Hit this up for: A fresh spin on classic tailoring that could make the term (and street style blog) “The Sartorialist” cool again.
Who’s behind it: Former marketing manager Sheryl Yeo, who apprenticed at esteemed local bespoke tailor The Prestigious before launching this label — named after an industry standard for seam allowances — last November.
Why: True to her generation, Yeo, 27, has a decidedly progressive approach to suit making. Her silhouettes are boyish and roomier to cater to both men and women, as well as allow for easier movement. “(They’re supposed to) give people the space to be themselves, regardless of gender or sexuality,” she says. “I find that the questions (customers) tend to ask are the same regardless of gender. My job is to try and educate them that I’m here to give their orders a suitable cut based on their individual proportions.”
Sourcing for fabrics from Singapore suppliers (her way of supporting local) as well as legacy houses like Marimekko and Liberty London, she takes five to six weeks to consult on, fit and complete an order — her team of seven works out of a studio on Circular Road. Designs (from $120 for a top to $650 for a suit) boast a modern edge: neat camp shirts with matching wide-legged pants that are spot on the tone-on-tone trend; cropped trousers that can be dressed up or down; suits that are either plain and minimalist, or printed with a whiff of Gucci-esque eclecticism.
What to expect next: In line with her inclusive ethos, Yeo is collaborating with other local labels to produce unisex accessories and cosmetics.
#2: Shawna Wu
Hit this up for: Some of the most artisanal — and artiest — knitwear to come out of Asia in years.
Who’s behind it: The Taiwanese-born, Singapore-raised and now New York-based Wu. The Parsons fashion design alum returned to the +65 in December — the very month she launched her label — to stage her first local fashion show: a live performance piece inspired by traditional Chinese tea ceremonies.
Why: If said fashion show is not telling enough of the 24-year-old textile artist’s conceptual approach (her presentations are more art installation than catwalk), her craftsmanship ought to speak for itself. She works with luxurious fabrics like mohair, silk and cashmere to create sensuous, gossamer-like knit tops and dresses; their uneven yet refined weave and colours clearly only achievable by hand. A single piece takes up to three weeks to complete and is by commission only, costing upwards of a grand. Accompanying all this is a range of “ready-to-wear” that includes cheekily fetishistic slips and corsets, and jewellery made of natural pearls — as well as a strong allegiance towards sustainability.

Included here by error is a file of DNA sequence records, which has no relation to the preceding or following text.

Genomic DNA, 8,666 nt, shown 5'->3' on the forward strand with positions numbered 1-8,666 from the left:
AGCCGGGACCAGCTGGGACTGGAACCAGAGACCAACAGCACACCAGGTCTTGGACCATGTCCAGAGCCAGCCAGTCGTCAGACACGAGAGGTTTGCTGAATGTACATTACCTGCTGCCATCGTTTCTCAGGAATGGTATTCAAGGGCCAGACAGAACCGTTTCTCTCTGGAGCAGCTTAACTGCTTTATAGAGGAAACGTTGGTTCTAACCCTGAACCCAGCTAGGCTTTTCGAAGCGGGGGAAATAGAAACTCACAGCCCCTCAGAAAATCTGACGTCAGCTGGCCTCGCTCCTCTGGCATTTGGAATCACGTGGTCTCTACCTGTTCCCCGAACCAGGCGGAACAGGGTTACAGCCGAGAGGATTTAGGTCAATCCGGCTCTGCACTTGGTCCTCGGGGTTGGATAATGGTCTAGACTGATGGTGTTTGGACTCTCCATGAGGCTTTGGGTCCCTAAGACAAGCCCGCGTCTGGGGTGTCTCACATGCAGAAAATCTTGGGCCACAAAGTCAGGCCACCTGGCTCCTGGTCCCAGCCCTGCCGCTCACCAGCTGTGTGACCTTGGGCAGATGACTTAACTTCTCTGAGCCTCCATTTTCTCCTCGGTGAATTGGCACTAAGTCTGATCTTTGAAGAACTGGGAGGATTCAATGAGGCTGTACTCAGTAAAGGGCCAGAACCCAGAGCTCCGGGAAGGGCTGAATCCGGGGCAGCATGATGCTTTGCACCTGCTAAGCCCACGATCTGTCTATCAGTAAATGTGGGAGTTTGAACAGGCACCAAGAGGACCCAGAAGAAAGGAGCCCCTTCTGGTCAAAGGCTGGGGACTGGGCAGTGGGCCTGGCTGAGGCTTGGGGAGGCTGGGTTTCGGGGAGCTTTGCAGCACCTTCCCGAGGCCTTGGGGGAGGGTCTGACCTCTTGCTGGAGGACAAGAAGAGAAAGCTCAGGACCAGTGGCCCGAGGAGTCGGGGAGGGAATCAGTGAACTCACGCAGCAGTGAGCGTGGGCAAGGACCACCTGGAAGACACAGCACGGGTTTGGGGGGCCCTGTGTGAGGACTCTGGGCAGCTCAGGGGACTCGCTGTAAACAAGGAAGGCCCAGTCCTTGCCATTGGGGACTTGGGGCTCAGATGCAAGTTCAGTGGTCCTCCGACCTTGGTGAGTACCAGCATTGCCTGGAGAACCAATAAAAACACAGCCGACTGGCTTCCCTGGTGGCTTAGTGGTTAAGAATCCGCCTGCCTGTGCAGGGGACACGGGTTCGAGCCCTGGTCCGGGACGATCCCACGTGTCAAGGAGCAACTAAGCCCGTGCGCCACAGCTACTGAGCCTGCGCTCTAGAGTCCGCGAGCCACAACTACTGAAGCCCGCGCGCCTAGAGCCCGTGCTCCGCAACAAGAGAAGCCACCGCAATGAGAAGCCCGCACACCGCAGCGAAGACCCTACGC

Everything is produced with responsibly sourced materials and ethical manufacturing processes. Her sweaters, for example, are made using remnant silk — gathered from Indian and Nepali garment factories — that’s hand-spun back into yarn by women co-ops; the dyes are non-toxic and all techniques are meant to generate minimal waste. Wu explains: “It’s more about shifting a customer’s mentality into understanding that they should love, value and cherish their garments (as opposed to having a disposable, buy-and-throw approach towards fashion).”
What to expect next: Wu’s in the midst of sourcing for stockists and setting up an e-store. Her next show, a live garment installation, takes place in her native Taiwan in June – as with her Singapore show, Wu plans to work exclusively with local materials and creatives.
Hit this up for: Truly personalised streetwear that’s both hype and haute.
Who’s behind it: The fine arts-trained Sarah Lai, 24, who’s also armed with a fashion design degree from the London College of Fashion. She started her label just over a year ago.
Why: Lai’s jackets ($550-$1,250 each) marry three elements that make some of the trendiest and most covetable pieces in fashion now: a ’90s influenced aesthetic, vintage denim sourced from Japan, and customised artwork for a statement motif. As novel and Instagram-friendly as the results are, there’s a highly intimate and refined touch that sets her pieces apart from the flux of personalised apparel and accessories on the scene. For one, her signature illustrations are lush, hyper vivid and detailed florals that are reminiscent of ’90s anime and vintage sailor tattoos. She never repeats a design, dreaming each up only after consultation with the customer, and painstakingly hand-paints it over a period of one to three months. PS. The paint she uses is formulated in-house and, unlike most commercial versions, doesn’t harden and crack over time. And yes, she also works on shoes and bags — as long as they’re fabric.
What to expect next: Playhood’s first showroom opens this month in Tiong Bahru, and will include a side of ready-made totes, bucket hats and silk-screened tees. Lai’s also planning for trunk shows in Shanghai and Beijing later this year.
This story first appeared in Female’s March 2019 issue.
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